My primary reading goal for 2017 was to ready ninety books by the end of the year. Yesterday evening, while waiting for my doctor appointment, I finished reading book number ninety. Bonus points for book number ninety being a historical romance, as my secondary goal was to have at least half of my reading this year classified as historical romance. I will probably come close to that, and then carry that goal over to next year.
I am a firm believer in story in, story out, and I like a good challenge. Last year, I had set my goal at eighty books. Do not ask me how I came up with that number. I blew past it, by a wide margin, which led to me raising the reading bar for 2017. Hitting that mark, three weeks ahead of schedule, does give reading bragging rights, and I will admit that, when I took my Kindle out of my purse, I had a sense that picking the right book to be number ninety would be important. I wanted to finish the challenge on a historical romance, which I did, and I wanted to get started on reading Christmas romance, which I also did. Handy, that, when they both come in the same package.
I also wanted to read more in historical periods that especially appeal to me. A Secret Christmas, by Lauren Royal, fit that bill, because it’s set during the English Commonwealth/Lord Protectorate, aka the time when England had no king because Oliver Cromwell had other ideas (which did not turn out all that great, spoiler alert.) Said other ideas included stomping out frivolous things like sports, music, theater, and Christmas. Definitely not a setting one sees for a Christmas story all that often, and it works quite well in this novella. This is listed as number eight in Lauren Royal’s Chase family series, but is actually the prequel, the story of the parents of the “first” generation, so I’m counting it as the start. For readers who prefer the bedroom (or in this case, other room) door closed, a sweet/clean/kisses only version is available under the title, The Cavalier’s Christmas Bride, written with co-author Devon Royal.
Which is another thing. I’ve wanted to find more historical romance that is not a subsequent book in a long line of related stories, and, if I can’t find a true standalone (of which I think there are not nearly enough, but that’s another story, pun intended) the a first book, or prequel, will do quite nicely. The mother-daughter team is now working on an even earlier branch of the fictional family tree, that will take place during the Renaissance era, and that has me excited.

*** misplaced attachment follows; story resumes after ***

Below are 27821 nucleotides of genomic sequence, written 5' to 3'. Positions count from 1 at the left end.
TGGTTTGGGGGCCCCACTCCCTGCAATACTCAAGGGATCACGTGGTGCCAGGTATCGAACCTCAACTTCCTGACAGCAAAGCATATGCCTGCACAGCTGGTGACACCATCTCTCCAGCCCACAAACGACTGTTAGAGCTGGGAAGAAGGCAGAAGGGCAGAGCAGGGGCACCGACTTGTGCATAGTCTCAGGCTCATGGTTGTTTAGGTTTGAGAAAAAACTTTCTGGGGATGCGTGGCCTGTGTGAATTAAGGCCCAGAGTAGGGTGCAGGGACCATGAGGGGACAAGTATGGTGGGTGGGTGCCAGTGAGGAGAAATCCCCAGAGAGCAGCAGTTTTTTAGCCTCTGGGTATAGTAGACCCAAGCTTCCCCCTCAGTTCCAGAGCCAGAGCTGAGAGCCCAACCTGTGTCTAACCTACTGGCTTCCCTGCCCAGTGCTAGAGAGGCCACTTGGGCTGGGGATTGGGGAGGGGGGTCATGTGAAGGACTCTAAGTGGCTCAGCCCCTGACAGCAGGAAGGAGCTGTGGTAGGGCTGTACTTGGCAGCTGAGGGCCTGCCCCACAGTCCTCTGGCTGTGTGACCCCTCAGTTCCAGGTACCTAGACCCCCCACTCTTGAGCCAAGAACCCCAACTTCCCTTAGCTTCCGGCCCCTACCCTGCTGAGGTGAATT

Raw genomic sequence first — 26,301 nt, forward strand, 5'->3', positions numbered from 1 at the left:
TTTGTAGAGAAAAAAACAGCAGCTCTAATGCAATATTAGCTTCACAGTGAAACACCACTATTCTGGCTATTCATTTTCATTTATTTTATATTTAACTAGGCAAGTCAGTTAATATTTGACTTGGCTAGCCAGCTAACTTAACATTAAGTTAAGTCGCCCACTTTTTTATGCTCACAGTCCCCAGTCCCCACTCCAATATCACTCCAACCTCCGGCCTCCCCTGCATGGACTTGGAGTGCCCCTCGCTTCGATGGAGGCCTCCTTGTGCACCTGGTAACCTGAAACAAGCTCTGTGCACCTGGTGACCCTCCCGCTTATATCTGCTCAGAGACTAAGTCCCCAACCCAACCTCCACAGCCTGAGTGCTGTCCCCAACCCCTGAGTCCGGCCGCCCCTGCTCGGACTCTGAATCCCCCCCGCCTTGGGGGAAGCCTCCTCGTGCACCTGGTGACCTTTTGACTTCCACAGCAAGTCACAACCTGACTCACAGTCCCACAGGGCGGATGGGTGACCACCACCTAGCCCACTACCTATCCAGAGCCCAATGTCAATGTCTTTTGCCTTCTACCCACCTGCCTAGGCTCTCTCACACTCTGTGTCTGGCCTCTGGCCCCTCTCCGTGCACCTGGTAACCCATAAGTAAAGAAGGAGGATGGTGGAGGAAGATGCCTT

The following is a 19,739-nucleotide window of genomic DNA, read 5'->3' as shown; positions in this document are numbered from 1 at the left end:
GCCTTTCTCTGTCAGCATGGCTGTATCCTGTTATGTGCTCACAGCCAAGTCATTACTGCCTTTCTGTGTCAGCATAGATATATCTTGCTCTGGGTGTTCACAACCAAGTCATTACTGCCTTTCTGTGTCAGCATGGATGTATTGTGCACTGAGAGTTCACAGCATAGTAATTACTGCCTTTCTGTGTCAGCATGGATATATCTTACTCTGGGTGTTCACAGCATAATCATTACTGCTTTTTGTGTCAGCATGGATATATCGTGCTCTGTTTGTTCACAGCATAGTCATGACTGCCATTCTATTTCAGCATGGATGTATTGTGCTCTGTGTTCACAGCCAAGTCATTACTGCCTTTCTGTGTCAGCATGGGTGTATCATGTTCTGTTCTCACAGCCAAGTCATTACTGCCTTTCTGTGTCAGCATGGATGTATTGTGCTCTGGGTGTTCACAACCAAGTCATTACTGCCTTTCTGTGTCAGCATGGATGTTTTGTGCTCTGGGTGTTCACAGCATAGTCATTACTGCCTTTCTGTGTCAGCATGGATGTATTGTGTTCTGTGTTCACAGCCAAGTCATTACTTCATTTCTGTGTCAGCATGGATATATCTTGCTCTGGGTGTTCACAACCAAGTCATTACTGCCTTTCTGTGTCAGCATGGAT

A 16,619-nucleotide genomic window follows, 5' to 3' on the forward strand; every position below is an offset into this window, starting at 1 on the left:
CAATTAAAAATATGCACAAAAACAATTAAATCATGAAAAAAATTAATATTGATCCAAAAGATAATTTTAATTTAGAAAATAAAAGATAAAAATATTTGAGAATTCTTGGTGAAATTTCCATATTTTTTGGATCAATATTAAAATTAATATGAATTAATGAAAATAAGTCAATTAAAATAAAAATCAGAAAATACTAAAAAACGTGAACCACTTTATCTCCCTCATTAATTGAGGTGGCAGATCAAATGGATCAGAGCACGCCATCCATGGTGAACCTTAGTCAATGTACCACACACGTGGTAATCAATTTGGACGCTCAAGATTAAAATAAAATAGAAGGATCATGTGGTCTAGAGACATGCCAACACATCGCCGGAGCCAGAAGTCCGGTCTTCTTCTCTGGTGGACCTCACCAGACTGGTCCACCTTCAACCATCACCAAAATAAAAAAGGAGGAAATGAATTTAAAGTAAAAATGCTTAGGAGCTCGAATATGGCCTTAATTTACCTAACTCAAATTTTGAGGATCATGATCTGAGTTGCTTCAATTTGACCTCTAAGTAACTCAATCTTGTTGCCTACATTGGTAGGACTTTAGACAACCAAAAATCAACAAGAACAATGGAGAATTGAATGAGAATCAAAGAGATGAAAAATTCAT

When I first began reading historical romance, which is also when I first knew I would be writing it as well, or, more appropriately, when I knew that “historical romance” was the name that fit the kind of story I’d always loved, the field was wide open as to exactly when the happily-ever-after would take place. Authors would pour details of daily life in their chosen period onto the page, the everyday things as well as the big things like wars and coronations and oh, hey, look, there’s another whole continent over there. I loved that stuff, and I still do.
Last night, as I read, the story framed by an introduction, and an author’s note about the real history behind the customs, that spark flickered. What I wanted to do was go home and flip through the new issue of RT Book Reviews, which will always be Romantic Times to me, but the paper version of the magazine doesn’t exist anymore. There are still back issues, though, and the website has lots of resources, and maybe I can bring some of what I loved about the magazine here. We’ll see.
This year, I read ninety books, and I have no intention of not-reading for the rest of the year, so we have some time to watch that number grow. Reading books fills the creative well, essential for those of us who are, ourselves, writing. I am still experimenting with what writing trackers work best to keep me motivated, but one of the best motivations is that, in writing my own books, I get to “read” the story as I go. There is , of course, the re-reading of what’s already written, but it’s more than that. It’s having the characters meander around inside my head when I’m doing other things. Normal, everyday, not necessarily related to writing, or fiction in any way sorts of things, and bam. There they are, my imaginary friends, ready to let me follow them around for a while, and take notes as we go.
I haven’t written ninety books…yet. There’s a new year ahead, and anything is possible.